Hadley Free­man

I can chart my life by the things ran­dom men have cho­sen to tell me about my body

The Guardian - Weekend - - Contents -

There has been much talk of late, on­line and off, about how much male writ­ers love to de­scribe women, and how bad they are at do­ing so. There have been witty Twit­ter threads mock­ing such de­scrip­tions (“She wasn’t per­fectly thin, nor volup­tuously curvy, but what she lacked in gen­eral body shape she more than made up for with her breasts.”) US cul­ture web­site Vul­ture.com re­cently listed h how 50 fe­male char­ac­ters were de­scribed in their screen­plays (“Sarah Con­nor is 19, small and del­i­cate-fea­tured. Pretty in a flawed, ac­ces­si­ble way.”) And it is a truth uni­ver­sally ac­knowl­edged that be­ing an ap­palling sex­ist is no bar to a man be­ing cel­e­brated as a great writer of the uni­ver­sal hu­man spirit, as the rep­u­ta­tions of John Updike and Ernest Hem­ing­way prove; two writ­ers who pre­ferred to de­scribe women, not as whole in­di­vid­u­als, but as dis­parate anatom­i­cal parts then spec­ify how those anatom­i­cal parts made them feel.

These kinds of dis­cus­sions are es­pe­cially amus­ing for those of us with a con­nec­tion to the women de­scribed by the afore­men­tioned men. I’m named af­ter Hadley Richard­son, Hem­ing­way’s first wife who he dumped about five min­utes af­ter be­com­ing suc­cess­ful. Long af­ter Richard­son had hap­pily moved on with her life, Hem­ing­way cel­e­brated her in A Move­able Feast in clas­sic Hem­ing­way style, writ­ing about “her beau­ti­ful, won­der­fully strong legs” and “her hair red gold in the sun, grown out all win­ter awk­wardly and beau­ti­fully”.

But even if I hadn’t grown up as the name­sake of some strong legs and awk­ward hair, I would never say that male writ­ers, specif­i­cally, are es­pe­cially prone to mak­ing weird com­ments about women’s bodies. No, this is some­thing men do, what­ever their job. Women swap com­pli­ments (“I love your dress!” “Asos! I love your Zara boots!”), a fe­male lin­gua franca that is a way of say­ing, “I see you and I un­der­stand you, be­cause I am like you”.

By con­trast, when a man feels en­ti­tled to tell a ran­dom woman how he sees her face, her body, her hair, this sends a very dif­fer­ent mes­sage. It says that women ex­ist to be ob­served and ap­praised, that they are dec­o­ra­tive back­ground play­ers while men are the lead roles. So a fe­male stranger might ask me where I got my coat from, but a ran­dom man on the train will tell me that I should smile be­cause it would re­ally brighten his day.

In fact, I can chart my life by the com­ments men have made about my phys­i­cal ap­pear­ance. (Not in­cluded: daily in­sults from strangers on the in­ter­net. Thank you, mod­ern world!)

Age 13: at sum­mer camp in Maine, three boys sit next to me and see I am read­ing a page of He­brew. I say it’s my To­rah por­tion for my bat­mitz­vah next month. “Don’t you mean your bar­mitz­vah?” one of the boys says, and the oth­ers snig­ger. Bar­mitz­vahs are for boys and the point is that I am so flat-chested I am ba­si­cally a boy. I promptly en­ter a decade-long pe­riod I call The Padded Bra Years.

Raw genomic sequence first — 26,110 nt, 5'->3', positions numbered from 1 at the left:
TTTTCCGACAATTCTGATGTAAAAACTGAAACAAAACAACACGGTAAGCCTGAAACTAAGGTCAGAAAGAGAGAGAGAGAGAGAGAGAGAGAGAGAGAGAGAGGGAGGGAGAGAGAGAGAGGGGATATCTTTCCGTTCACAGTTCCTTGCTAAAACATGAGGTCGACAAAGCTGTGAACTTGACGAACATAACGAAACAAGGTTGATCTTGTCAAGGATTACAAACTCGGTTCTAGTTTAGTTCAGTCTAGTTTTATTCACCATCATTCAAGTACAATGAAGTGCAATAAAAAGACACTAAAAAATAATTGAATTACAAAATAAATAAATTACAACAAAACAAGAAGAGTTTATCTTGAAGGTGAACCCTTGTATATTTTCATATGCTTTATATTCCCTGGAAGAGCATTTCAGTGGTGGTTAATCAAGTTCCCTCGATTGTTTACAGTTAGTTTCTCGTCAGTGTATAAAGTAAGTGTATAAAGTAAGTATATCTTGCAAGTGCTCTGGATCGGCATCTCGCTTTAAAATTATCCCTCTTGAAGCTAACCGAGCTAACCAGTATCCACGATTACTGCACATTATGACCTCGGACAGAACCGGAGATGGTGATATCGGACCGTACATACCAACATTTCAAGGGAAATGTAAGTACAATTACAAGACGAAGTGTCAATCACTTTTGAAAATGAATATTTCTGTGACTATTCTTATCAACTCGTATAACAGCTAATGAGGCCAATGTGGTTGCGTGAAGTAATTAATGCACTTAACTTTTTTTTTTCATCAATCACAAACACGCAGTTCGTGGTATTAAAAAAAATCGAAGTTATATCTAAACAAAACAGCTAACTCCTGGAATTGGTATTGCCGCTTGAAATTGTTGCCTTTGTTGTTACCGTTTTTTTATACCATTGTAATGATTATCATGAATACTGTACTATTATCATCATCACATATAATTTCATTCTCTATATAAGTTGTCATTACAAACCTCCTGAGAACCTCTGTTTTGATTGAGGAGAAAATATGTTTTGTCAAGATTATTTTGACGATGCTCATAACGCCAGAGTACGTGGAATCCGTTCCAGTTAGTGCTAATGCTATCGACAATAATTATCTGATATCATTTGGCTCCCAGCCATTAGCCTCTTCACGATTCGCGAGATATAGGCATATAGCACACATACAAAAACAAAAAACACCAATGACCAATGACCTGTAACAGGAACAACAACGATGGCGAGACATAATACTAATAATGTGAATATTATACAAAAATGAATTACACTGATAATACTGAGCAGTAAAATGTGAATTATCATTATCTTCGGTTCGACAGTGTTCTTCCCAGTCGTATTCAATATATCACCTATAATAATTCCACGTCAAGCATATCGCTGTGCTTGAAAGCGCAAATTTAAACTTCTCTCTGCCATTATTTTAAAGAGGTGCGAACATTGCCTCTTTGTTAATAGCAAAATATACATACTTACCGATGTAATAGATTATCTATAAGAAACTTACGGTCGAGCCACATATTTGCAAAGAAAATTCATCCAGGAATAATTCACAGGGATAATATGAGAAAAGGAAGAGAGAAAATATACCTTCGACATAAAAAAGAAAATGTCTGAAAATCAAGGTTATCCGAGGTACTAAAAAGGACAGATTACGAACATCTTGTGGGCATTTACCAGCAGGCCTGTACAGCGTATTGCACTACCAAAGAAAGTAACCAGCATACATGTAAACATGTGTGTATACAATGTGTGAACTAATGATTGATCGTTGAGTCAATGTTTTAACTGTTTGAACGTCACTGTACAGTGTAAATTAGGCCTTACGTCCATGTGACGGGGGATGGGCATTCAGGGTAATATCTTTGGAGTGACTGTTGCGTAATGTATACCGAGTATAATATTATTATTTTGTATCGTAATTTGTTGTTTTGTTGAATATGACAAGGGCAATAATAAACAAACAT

Age 16: I am on week­end leave from hos­pi­tal where I am be­ing treated for anorexia. I go for a walk on our lo­cal high street. “Oy, anorexic! Eat a sand­wich!” a pair of men shout at me as I walk past the bus stop. I go home.

Age 19: at uni­ver­sity, a boy is in my room and we are kiss­ing. He pulls away and stud­ies my face, soul­fully. “It’s re­ally weird,” he be­gins. “Like, you can look re­ally pretty one minute, and then com­pletely change,” he says. Thank you!

Age 25: I am work­ing as a fash­ion writer for this pa­per and I’m talk­ing to a male jour­nal­ist at a party. “If you cover fash­ion then why don’t you sort your hair out?” he says. I tell him most of my hair fell out as a teenager be­cause of anorexia. He is an­noyed I can’t “take a joke”.

Age 32: I spot a man (a male nov­el­ist, as it hap­pens) who I have met mul­ti­ple times be­fore and say hi. He looks at me blankly, then the clouds clear. “Oh it’s you!” he says. “I didn’t recog­nise you be­cause you have one of those faces that looks dif­fer­ent ev­ery time. That’s so strange!”

“And you have one of those male brains that makes you think it’s OK to tell a woman what her face looks like to you,” I don’t re­ply.

Age 37: I am nine months preg­nant with twins, and Lon­don is in the mid­dle of a heat­wave. Less than com­fort­able, I go to a phar­macy for ad­vice. “You look like some­thing from a na­ture doc­u­men­tary,” the chemist laughs. My mood is not im­proved.

Age 38: I have emerged from ma­ter­nity leave and go to a party where I see a male ac­quain­tance. “You know, I think you look bet­ter with the baby weight, ac­tu­ally,” he says, apro­pos of noth­ing.

Age 39: I men­tion to a male friend that I am go­ing to write this col­umn. “Maybe you’ll miss those com­ments when you’re older and men act like you’re in­vis­i­ble,” he says. I as­sure him I ab­so­lutely will not

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